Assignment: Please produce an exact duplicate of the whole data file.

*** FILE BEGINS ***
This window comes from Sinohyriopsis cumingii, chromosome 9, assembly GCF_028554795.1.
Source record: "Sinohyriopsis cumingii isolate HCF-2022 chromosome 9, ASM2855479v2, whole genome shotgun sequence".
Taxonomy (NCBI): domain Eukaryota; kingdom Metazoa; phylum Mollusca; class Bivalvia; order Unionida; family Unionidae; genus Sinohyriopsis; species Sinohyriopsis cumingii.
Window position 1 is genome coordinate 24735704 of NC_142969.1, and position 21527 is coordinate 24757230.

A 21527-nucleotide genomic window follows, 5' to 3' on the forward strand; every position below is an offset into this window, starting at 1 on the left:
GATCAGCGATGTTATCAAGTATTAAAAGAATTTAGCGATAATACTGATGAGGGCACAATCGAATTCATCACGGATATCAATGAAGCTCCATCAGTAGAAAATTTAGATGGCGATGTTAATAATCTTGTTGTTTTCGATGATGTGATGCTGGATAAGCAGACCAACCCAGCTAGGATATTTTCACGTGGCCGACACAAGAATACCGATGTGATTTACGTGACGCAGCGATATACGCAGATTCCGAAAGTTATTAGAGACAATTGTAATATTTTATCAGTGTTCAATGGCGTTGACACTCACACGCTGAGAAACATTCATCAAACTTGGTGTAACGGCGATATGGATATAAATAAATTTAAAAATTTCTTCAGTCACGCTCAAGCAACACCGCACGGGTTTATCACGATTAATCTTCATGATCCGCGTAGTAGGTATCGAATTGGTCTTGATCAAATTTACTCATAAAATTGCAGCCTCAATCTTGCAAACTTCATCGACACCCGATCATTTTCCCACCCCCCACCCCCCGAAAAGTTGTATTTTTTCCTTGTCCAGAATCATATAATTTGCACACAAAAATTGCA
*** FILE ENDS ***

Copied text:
This window comes from Sinohyriopsis cumingii, chromosome 9, assembly GCF_028554795.1.
Source record: "Sinohyriopsis cumingii isolate HCF-2022 chromosome 9, ASM2855479v2, whole genome shotgun sequence".
Taxonomy (NCBI): domain Eukaryota; kingdom Metazoa; phylum Mollusca; class Bivalvia; order Unionida; family Unionidae; genus Sinohyriopsis; species Sinohyriopsis cumingii.
Window position 1 is genome coordinate 24735704 of NC_142969.1, and position 21527 is coordinate 24757230.

A 21527-nucleotide genomic window follows, 5' to 3' on the forward strand; every position below is an offset into this window, starting at 1 on the left:
GATCAGCGATGTTATCAAGTATTAAAAGAATTTAGCGATAATACTGATGAGGGCACAATCGAATTCATCACGGATATCAATGAAGCTCCATCAGTAGAAAATTTAGATGGCGATGTTAATAATCTTGTTGTTTTCGATGATGTGATGCTGGATAAGCAGACCAACCCAGCTAGGATATTTTCACGTGGCCGACACAAGAATACCGATGTGATTTACGTGACGCAGCGATATACGCAGATTCCGAAAGTTATTAGAGACAATTGTAATATTTTATCAGTGTTCAATGGCGTTGACACTCACACGCTGAGAAACATTCATCAAACTTGGTGTAACGGCGATATGGATATAAATAAATTTAAAAATTTCTTCAGTCACGCTCAAGCAACACCGCACGGGTTTATCACGATTAATCTTCATGATCCGCGTAGTAGGTATCGAATTGGTCTTGATCAAATTTACTCATAAAATTGCAGCCTCAATCTTGCAAACTTCATCGACACCCGATCATTTTCCCACCCCCCACCCCCCGAAAAGTTGTATTTTTTCCTTGTCCAGAATCATATAATTTGCACACAAAAATTGCA